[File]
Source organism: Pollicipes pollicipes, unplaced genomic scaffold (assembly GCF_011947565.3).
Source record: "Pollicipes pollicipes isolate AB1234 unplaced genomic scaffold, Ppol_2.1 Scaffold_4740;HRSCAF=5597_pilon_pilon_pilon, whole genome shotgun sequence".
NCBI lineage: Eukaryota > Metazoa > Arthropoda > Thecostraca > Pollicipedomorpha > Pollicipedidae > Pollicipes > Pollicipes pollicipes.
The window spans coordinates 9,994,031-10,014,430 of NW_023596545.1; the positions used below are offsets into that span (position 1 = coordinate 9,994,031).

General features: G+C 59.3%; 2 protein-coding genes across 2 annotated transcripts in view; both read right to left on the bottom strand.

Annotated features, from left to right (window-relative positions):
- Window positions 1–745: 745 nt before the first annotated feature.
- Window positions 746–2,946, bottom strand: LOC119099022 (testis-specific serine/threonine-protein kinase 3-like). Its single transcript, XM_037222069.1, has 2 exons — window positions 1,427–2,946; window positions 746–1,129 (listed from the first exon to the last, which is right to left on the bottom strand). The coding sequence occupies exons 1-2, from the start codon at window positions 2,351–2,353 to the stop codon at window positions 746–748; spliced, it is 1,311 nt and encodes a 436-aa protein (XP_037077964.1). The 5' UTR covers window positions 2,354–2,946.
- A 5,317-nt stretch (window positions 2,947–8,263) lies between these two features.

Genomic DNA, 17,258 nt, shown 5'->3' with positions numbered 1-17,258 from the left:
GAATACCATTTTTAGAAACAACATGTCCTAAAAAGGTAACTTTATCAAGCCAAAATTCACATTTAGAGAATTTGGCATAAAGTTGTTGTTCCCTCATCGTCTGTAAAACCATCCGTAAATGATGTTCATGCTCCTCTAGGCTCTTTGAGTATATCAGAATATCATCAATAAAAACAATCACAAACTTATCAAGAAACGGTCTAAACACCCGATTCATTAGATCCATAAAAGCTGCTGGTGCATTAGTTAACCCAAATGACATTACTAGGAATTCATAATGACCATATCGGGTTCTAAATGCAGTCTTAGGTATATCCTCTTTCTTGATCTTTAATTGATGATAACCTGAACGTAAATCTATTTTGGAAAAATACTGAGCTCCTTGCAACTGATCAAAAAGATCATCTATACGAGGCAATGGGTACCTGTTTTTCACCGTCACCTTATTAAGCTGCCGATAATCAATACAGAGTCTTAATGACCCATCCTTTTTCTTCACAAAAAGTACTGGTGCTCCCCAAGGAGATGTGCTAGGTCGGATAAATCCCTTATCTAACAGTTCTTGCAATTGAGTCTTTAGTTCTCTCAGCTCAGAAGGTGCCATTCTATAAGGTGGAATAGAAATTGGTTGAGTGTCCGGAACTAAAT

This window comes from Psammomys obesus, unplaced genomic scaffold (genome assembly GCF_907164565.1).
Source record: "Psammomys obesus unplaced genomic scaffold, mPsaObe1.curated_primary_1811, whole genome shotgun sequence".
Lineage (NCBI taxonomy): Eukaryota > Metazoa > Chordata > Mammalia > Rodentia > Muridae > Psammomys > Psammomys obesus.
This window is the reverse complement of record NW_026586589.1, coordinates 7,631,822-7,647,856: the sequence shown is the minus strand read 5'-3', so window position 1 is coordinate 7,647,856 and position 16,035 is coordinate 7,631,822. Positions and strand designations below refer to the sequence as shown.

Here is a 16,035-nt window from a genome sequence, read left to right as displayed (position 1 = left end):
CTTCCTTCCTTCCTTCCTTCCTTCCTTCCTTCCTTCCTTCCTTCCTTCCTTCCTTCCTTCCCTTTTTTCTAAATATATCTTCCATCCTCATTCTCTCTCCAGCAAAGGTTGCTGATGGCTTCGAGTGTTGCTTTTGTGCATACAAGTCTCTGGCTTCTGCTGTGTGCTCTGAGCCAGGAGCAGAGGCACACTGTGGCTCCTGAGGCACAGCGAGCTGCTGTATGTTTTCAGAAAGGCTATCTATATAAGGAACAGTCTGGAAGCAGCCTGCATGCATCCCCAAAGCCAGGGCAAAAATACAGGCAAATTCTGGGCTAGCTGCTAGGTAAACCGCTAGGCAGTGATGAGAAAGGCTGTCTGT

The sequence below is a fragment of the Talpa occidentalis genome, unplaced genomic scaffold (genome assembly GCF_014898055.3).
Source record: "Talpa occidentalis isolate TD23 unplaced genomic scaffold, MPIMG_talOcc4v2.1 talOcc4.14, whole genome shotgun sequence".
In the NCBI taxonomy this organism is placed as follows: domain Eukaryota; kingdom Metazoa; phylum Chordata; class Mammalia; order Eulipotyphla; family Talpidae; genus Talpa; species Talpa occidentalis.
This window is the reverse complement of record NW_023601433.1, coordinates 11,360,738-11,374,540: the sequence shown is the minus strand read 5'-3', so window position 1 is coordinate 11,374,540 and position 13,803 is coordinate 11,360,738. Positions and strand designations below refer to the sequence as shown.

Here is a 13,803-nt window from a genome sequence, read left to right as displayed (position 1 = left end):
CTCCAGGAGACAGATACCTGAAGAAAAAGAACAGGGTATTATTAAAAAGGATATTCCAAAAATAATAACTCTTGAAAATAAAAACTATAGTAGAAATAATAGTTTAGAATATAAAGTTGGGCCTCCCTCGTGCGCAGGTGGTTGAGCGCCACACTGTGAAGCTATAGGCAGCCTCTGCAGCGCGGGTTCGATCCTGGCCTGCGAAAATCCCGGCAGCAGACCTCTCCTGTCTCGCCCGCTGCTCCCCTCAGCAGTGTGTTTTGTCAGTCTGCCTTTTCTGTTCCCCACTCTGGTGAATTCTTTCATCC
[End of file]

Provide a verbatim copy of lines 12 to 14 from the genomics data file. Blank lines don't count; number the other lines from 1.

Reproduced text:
This window comes from Psammomys obesus, unplaced genomic scaffold (genome assembly GCF_907164565.1).
Source record: "Psammomys obesus unplaced genomic scaffold, mPsaObe1.curated_primary_1811, whole genome shotgun sequence".
Lineage (NCBI taxonomy): Eukaryota > Metazoa > Chordata > Mammalia > Rodentia > Muridae > Psammomys > Psammomys obesus.